Many beneficiaries don’t realize the hoops they may have to jump through after someone’s death. If you’ve never been a beneficiary to an estate you might not know what probate is. Estate attorneys recommended their clients avoid probate as much as possible. In addition to prolonging the grieving process by carrying on the estate process for months and even years, probate takes some of your estate’s value.
Avoiding probate saves money and ensures that the estate goes to all the correct heirs. In this article you’ll find information on:
- What is probate
- Why you should avoid it
- The probating process
- Fees associated with probating a will
- How to avoid probating a will
What Is Probate
Probate proves an estate’s last will and testament. Probating a will means that all the assets in the estate are distributed to the correct heirs and any final wishes are fulfilled. If the deceased does not have a will, the beneficiaries must go to probate court to distribute the assets.
Smaller estates can be handled in a matter of weeks, but larger estates can take years. The longer the will remains in the hands of the court, the more opportunity others have to claim parts of the estate. Anyone with a valid claim to the estate can contest the will. This means anyone who feels entitled to the estate can file a petition in probate court. Avoiding probate court ensures no one can take advantage of a loved one’s estate.
Despite popular belief, both wills and trusts can also go through probate. Bank accounts, retirement funds, and life insurance policies with a payable-on-death beneficiary don’t normally go through probate. These are all transferred to the beneficiary immediately upon death.
If the will is proved, then the executor, or representative, of the will manages and distributes the assets accordingly. All fees associated with the estate or the probating process will be paid out of the estate. Because of this, the probate process can actually diminish the value of the will significantly.
Why Should You Avoid Probate
As mentioned, probate can become lengthy, especially if the deceased does not have a will or trust or the estate is significantly large. The longer the probate process goes on, the more issues families tend to have.
More Claims To Estate Assets
The more time the will and estate go through probate, the more opportunity others have to try and claim it. Anyone with a valid claim to the estate can contest the will during probate by writing a petition to the court.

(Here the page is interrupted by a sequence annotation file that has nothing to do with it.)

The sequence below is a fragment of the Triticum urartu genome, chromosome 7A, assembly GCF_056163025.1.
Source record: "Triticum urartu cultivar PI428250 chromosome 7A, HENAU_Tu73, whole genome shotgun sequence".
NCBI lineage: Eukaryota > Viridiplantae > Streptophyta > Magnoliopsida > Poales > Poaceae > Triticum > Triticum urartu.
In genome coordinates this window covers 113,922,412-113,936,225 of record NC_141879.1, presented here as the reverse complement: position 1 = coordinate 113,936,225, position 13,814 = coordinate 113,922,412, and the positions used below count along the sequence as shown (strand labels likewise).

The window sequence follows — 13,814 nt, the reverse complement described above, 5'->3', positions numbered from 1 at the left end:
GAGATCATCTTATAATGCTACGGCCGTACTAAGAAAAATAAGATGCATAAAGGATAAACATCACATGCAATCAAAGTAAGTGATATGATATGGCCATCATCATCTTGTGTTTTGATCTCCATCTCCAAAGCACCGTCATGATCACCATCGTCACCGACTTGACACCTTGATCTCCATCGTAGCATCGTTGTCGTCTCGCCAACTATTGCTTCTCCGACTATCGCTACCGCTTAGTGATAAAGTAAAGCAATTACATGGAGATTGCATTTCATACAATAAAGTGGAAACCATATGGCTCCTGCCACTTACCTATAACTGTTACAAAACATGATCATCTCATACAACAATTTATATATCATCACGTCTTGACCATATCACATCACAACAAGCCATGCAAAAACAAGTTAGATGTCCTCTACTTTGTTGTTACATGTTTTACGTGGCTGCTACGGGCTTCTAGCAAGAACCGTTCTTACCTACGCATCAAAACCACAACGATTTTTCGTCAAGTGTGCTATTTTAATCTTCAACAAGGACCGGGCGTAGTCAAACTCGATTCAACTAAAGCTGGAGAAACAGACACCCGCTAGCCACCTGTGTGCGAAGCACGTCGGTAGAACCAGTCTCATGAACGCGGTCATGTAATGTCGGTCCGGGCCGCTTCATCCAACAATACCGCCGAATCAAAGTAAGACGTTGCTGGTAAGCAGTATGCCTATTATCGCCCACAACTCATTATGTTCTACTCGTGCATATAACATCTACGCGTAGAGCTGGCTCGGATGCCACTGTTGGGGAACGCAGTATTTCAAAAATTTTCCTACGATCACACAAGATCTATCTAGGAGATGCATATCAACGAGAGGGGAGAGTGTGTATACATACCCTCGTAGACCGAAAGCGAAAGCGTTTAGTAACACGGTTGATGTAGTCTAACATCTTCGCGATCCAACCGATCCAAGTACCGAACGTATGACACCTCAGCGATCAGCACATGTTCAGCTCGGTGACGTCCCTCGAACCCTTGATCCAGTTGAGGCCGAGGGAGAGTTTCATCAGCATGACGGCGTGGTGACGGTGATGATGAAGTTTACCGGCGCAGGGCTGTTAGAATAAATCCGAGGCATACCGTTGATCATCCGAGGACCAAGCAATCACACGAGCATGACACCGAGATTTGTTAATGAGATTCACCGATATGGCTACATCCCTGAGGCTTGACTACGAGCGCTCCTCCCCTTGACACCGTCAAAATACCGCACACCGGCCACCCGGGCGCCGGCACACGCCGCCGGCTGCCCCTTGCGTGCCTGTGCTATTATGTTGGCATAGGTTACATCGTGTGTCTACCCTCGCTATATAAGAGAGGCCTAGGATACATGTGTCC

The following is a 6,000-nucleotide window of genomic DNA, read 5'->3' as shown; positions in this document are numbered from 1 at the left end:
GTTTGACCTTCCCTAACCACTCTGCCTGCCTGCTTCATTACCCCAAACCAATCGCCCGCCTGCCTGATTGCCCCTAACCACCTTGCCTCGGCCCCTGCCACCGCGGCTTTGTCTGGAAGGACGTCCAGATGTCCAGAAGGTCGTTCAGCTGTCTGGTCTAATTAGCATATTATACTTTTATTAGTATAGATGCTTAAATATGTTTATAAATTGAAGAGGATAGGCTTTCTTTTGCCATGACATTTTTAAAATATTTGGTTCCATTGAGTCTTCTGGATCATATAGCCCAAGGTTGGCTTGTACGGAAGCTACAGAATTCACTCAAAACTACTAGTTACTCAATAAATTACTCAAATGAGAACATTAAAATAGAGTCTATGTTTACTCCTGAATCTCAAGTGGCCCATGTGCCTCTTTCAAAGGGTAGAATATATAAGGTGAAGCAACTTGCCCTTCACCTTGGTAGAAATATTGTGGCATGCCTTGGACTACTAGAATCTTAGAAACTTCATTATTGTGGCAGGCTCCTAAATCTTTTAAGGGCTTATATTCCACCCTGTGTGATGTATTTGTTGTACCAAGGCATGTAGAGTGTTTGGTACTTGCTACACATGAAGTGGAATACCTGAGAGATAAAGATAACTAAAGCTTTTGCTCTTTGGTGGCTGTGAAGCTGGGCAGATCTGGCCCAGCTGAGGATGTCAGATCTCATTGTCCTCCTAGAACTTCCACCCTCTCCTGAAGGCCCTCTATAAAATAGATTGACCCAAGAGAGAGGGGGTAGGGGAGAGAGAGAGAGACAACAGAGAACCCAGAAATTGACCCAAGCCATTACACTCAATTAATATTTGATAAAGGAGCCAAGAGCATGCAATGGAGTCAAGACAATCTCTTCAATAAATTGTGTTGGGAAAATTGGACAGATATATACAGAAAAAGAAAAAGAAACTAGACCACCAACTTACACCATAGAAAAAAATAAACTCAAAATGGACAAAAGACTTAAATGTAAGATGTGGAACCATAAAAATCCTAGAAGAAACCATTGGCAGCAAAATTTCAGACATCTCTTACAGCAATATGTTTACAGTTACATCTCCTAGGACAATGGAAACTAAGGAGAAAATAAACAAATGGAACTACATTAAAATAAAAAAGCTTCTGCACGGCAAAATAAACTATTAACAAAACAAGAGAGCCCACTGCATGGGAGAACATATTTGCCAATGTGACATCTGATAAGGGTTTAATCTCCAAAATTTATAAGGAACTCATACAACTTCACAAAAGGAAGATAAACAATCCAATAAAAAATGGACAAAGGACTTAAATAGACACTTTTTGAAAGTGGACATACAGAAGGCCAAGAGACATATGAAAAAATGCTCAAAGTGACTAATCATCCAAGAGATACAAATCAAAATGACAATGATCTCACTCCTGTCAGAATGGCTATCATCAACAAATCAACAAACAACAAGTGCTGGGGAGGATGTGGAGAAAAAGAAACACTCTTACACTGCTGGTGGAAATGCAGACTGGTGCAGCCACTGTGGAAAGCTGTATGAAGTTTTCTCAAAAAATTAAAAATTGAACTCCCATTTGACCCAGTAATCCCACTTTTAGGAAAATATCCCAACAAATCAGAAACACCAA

The deceased may have never made a proper will and left important parties out. Depending on the situation, the deceased may have purposefully kept this person out of the will. This can anger and upset many who feel entitled to some or all the deceased’s estate, which can affect the estate if a lengthy court battle ensues.
Increased Legal Fees
If probating the will continues for a long time, it can cost the family thousands of dollars. All fees associated with the will and estate are taken directly out of the estate. This is why most estates that go through probate end up losing a small portion of the estate’s value.
How To Probate a Will
Determining if the will is the true intentions of the deceased requires witnesses or “self-proving affidavits” to sign an affidavit along with the decedent. During this time a judge will also name an executor, who must:
- Get the death certificate
- Present certificate and will to judge
- Identify and appraise assets
- Pay liabilities, debts, and taxes
- Notify beneficiaries
- Distribute assets
Most states have laws that require all possessions to be filed with the probate court, even if they’re already distributed to someone else. During this time, an application or petition to probate the will goes through the court.
As the will goes through probate, others have the opportunity to contest the will if it’s not properly drafted or needs updates.
Fees Associated With Probating a Will
All fees to do with probating the will are taken out of the estate. Altogether, beneficiaries should expect to see 3 to 7 percent of the estate go towards probate fees. Along with the fees from your estate attorney, you should expect to pay for the following fees during the probate process.
Commonly, the executor waives the fee especially if they are a close family member or they’ve already inherited the majority of the estate.
Estate Attorney Fees
Depending on the state you live in, a court will justify what probate fees are reasonable. Other states may base this fee on a certain percentage of the estate. Every estate attorney charges their clients differently. They may have a flat fee depending on the scope of their work or charge hourly if the probate is extensive.